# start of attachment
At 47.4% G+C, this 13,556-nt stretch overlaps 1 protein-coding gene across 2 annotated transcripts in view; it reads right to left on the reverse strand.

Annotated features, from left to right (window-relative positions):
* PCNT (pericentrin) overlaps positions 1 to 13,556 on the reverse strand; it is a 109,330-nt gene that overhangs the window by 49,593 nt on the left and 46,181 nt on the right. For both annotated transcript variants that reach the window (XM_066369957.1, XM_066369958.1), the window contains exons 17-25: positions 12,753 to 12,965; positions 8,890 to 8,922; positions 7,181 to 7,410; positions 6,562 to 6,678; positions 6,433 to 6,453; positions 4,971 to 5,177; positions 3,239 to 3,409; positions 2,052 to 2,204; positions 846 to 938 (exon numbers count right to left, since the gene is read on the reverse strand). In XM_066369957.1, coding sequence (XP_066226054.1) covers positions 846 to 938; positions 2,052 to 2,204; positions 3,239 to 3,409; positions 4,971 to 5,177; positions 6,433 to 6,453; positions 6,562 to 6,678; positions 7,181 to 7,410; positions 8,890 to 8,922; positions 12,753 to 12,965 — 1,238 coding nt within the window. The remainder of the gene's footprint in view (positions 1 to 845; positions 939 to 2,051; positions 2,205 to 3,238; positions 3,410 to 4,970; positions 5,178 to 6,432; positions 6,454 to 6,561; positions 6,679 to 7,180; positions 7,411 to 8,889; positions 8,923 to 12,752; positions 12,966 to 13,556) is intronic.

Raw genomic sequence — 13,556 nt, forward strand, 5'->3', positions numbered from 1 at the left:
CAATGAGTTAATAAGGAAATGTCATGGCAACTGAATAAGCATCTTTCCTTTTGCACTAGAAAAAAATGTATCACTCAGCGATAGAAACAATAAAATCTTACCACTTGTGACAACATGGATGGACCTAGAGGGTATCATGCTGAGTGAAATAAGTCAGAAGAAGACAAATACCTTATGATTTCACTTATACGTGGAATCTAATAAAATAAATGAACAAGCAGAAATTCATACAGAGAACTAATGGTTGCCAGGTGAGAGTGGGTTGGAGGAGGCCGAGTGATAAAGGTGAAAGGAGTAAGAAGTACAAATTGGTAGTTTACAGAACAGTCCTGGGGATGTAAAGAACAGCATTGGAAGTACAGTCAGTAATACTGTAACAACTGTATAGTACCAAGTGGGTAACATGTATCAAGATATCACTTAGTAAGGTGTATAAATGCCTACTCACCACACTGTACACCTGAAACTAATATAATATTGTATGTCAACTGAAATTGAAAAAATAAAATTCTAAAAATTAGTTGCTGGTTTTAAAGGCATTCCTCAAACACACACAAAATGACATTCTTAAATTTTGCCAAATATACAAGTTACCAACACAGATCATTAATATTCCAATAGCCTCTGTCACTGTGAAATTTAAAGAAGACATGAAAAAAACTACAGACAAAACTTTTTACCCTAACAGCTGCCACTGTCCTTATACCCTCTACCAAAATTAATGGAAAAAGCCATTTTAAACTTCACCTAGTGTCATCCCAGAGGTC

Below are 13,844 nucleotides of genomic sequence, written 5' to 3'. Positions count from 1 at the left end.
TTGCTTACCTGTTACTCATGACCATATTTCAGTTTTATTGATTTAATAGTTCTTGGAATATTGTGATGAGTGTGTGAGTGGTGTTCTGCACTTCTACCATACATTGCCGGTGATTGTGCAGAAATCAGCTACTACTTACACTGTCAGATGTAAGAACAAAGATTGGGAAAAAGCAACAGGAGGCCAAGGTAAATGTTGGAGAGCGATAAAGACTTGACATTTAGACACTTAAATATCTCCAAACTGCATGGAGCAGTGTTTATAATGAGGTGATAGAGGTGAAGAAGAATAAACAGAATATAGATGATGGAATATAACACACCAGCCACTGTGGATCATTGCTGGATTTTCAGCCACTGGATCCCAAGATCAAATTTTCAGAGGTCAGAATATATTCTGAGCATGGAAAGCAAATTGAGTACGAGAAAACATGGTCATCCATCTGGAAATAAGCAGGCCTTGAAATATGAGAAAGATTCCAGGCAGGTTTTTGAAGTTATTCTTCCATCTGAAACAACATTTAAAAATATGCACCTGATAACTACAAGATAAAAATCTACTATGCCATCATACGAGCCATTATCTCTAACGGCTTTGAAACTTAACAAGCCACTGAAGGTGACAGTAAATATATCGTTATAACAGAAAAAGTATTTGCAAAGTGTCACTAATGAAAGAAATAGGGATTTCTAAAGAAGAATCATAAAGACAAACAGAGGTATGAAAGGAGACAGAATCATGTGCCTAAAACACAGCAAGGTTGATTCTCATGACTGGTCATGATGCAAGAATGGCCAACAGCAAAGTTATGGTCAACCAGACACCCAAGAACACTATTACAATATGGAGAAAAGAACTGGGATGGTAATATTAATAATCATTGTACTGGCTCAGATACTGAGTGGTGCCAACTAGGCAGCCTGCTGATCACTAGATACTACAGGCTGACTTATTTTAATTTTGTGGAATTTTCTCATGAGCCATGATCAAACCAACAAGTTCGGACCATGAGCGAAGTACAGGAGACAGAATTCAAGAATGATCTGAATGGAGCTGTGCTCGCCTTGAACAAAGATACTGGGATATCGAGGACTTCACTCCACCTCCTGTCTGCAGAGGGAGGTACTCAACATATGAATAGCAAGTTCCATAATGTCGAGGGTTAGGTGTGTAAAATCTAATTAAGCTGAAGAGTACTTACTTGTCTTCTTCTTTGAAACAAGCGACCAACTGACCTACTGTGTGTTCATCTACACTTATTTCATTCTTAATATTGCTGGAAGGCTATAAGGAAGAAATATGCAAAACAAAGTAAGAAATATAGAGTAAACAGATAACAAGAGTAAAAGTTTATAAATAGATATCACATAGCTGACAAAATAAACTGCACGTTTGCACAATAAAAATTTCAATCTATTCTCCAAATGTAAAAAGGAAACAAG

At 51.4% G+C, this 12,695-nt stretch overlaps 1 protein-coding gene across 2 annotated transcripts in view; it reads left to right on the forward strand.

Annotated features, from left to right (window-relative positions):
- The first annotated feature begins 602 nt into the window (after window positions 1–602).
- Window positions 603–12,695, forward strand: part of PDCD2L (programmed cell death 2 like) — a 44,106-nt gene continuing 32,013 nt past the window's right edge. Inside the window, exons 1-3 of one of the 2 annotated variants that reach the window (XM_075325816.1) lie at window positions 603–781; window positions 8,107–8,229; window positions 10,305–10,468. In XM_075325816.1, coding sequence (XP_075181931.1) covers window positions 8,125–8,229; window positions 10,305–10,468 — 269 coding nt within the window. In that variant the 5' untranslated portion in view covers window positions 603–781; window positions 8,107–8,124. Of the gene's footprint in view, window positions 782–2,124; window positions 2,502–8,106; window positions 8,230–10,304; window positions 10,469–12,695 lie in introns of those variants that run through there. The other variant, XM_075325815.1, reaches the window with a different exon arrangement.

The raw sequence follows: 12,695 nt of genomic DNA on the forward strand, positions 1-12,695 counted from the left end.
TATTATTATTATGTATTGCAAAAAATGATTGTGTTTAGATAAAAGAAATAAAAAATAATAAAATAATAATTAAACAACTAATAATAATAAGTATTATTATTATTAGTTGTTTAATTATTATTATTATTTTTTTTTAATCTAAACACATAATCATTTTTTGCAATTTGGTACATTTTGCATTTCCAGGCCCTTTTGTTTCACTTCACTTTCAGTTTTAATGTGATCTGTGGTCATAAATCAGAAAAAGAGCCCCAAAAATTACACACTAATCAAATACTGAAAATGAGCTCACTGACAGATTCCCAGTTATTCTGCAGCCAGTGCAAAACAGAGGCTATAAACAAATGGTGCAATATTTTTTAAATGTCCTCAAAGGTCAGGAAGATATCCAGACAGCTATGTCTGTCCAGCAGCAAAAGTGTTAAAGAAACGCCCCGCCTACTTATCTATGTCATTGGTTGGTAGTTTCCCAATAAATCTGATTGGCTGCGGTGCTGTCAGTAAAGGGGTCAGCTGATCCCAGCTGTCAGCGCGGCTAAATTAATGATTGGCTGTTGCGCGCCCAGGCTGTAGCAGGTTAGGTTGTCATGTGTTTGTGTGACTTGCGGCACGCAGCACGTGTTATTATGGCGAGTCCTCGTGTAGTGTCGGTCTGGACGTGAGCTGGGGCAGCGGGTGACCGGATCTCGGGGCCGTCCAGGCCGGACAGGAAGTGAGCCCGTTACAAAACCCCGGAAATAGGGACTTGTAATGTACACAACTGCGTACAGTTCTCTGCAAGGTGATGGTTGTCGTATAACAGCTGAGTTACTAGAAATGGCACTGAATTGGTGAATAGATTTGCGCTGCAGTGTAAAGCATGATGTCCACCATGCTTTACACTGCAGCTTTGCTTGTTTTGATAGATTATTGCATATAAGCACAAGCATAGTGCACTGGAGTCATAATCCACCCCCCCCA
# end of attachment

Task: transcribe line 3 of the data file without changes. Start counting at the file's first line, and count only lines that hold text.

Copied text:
* PCNT (pericentrin) overlaps positions 1 to 13,556 on the reverse strand; it is a 109,330-nt gene that overhangs the window by 49,593 nt on the left and 46,181 nt on the right. For both annotated transcript variants that reach the window (XM_066369957.1, XM_066369958.1), the window contains exons 17-25: positions 12,753 to 12,965; positions 8,890 to 8,922; positions 7,181 to 7,410; positions 6,562 to 6,678; positions 6,433 to 6,453; positions 4,971 to 5,177; positions 3,239 to 3,409; positions 2,052 to 2,204; positions 846 to 938 (exon numbers count right to left, since the gene is read on the reverse strand). In XM_066369957.1, coding sequence (XP_066226054.1) covers positions 846 to 938; positions 2,052 to 2,204; positions 3,239 to 3,409; positions 4,971 to 5,177; positions 6,433 to 6,453; positions 6,562 to 6,678; positions 7,181 to 7,410; positions 8,890 to 8,922; positions 12,753 to 12,965 — 1,238 coding nt within the window. The remainder of the gene's footprint in view (positions 1 to 845; positions 939 to 2,051; positions 2,205 to 3,238; positions 3,410 to 4,970; positions 5,178 to 6,432; positions 6,454 to 6,561; positions 6,679 to 7,180; positions 7,411 to 8,889; positions 8,923 to 12,752; positions 12,966 to 13,556) is intronic.